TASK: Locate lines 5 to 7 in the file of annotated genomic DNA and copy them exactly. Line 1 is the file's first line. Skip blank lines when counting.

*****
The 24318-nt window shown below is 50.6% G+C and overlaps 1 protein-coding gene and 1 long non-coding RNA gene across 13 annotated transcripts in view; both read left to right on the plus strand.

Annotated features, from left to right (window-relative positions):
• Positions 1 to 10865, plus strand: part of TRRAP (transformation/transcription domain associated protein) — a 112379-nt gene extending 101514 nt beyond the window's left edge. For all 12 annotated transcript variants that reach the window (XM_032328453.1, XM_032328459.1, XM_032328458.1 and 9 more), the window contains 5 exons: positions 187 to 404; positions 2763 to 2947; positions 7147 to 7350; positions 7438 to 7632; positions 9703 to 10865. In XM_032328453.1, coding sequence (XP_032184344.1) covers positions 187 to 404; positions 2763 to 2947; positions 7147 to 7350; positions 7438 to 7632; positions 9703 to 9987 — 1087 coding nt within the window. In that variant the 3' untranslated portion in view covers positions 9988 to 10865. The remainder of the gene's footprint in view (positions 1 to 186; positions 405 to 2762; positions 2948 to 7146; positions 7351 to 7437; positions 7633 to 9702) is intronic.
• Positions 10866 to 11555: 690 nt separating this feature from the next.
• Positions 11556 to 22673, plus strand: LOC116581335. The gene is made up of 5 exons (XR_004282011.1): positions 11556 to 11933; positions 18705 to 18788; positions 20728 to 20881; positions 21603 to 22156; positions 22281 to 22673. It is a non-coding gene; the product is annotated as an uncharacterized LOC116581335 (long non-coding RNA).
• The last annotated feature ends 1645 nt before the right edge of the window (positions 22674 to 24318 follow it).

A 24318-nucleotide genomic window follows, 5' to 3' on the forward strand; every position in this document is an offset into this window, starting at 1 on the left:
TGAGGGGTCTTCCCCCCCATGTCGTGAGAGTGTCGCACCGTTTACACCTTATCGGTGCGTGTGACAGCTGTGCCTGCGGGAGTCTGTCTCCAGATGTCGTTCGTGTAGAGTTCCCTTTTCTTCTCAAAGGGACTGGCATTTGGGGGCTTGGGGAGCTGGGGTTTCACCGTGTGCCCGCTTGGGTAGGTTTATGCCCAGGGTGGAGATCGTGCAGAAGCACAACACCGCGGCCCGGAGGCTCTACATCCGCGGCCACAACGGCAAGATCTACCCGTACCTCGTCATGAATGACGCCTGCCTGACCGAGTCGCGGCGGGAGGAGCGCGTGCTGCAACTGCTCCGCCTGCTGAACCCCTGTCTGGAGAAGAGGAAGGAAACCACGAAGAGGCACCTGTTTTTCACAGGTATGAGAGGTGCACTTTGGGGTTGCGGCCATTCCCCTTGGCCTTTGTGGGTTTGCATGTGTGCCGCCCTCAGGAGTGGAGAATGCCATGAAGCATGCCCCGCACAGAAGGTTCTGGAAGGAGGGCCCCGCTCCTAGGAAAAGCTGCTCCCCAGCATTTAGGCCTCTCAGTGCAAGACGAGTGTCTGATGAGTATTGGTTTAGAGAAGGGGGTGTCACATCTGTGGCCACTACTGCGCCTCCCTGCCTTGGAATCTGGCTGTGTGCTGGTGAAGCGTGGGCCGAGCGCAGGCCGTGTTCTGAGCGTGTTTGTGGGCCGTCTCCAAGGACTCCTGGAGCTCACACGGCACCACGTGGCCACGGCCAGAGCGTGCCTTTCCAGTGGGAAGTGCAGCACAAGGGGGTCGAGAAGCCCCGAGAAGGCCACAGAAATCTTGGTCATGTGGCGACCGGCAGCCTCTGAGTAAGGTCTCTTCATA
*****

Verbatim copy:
• Positions 11556 to 22673, plus strand: LOC116581335. The gene is made up of 5 exons (XR_004282011.1): positions 11556 to 11933; positions 18705 to 18788; positions 20728 to 20881; positions 21603 to 22156; positions 22281 to 22673. It is a non-coding gene; the product is annotated as an uncharacterized LOC116581335 (long non-coding RNA).
• The last annotated feature ends 1645 nt before the right edge of the window (positions 22674 to 24318 follow it).

A 24318-nucleotide genomic window follows, 5' to 3' on the forward strand; every position in this document is an offset into this window, starting at 1 on the left: